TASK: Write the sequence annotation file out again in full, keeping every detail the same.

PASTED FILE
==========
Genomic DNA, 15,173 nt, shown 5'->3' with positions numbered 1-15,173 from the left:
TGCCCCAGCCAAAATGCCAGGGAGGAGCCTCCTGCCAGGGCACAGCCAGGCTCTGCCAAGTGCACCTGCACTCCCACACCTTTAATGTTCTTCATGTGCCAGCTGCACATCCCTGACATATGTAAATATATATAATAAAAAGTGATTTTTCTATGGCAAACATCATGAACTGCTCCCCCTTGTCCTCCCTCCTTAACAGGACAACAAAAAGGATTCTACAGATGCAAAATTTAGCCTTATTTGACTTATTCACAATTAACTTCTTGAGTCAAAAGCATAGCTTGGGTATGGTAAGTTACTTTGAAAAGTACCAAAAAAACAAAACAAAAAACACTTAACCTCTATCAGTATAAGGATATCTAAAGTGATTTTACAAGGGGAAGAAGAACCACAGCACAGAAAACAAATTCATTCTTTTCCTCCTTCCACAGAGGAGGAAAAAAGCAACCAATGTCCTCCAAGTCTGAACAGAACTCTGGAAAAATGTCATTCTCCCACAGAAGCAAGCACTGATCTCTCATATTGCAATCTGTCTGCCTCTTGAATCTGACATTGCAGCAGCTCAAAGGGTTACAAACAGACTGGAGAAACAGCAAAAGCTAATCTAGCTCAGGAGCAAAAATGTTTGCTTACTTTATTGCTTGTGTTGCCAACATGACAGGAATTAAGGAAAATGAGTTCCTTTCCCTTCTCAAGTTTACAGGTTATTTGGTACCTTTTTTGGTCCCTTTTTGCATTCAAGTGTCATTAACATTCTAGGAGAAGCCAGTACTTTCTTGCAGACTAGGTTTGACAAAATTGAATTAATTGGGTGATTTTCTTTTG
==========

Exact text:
Genomic DNA, 15,173 nt, shown 5'->3' with positions numbered 1-15,173 from the left:
TGCCCCAGCCAAAATGCCAGGGAGGAGCCTCCTGCCAGGGCACAGCCAGGCTCTGCCAAGTGCACCTGCACTCCCACACCTTTAATGTTCTTCATGTGCCAGCTGCACATCCCTGACATATGTAAATATATATAATAAAAAGTGATTTTTCTATGGCAAACATCATGAACTGCTCCCCCTTGTCCTCCCTCCTTAACAGGACAACAAAAAGGATTCTACAGATGCAAAATTTAGCCTTATTTGACTTATTCACAATTAACTTCTTGAGTCAAAAGCATAGCTTGGGTATGGTAAGTTACTTTGAAAAGTACCAAAAAAACAAAACAAAAAACACTTAACCTCTATCAGTATAAGGATATCTAAAGTGATTTTACAAGGGGAAGAAGAACCACAGCACAGAAAACAAATTCATTCTTTTCCTCCTTCCACAGAGGAGGAAAAAAGCAACCAATGTCCTCCAAGTCTGAACAGAACTCTGGAAAAATGTCATTCTCCCACAGAAGCAAGCACTGATCTCTCATATTGCAATCTGTCTGCCTCTTGAATCTGACATTGCAGCAGCTCAAAGGGTTACAAACAGACTGGAGAAACAGCAAAAGCTAATCTAGCTCAGGAGCAAAAATGTTTGCTTACTTTATTGCTTGTGTTGCCAACATGACAGGAATTAAGGAAAATGAGTTCCTTTCCCTTCTCAAGTTTACAGGTTATTTGGTACCTTTTTTGGTCCCTTTTTGCATTCAAGTGTCATTAACATTCTAGGAGAAGCCAGTACTTTCTTGCAGACTAGGTTTGACAAAATTGAATTAATTGGGTGATTTTCTTTTG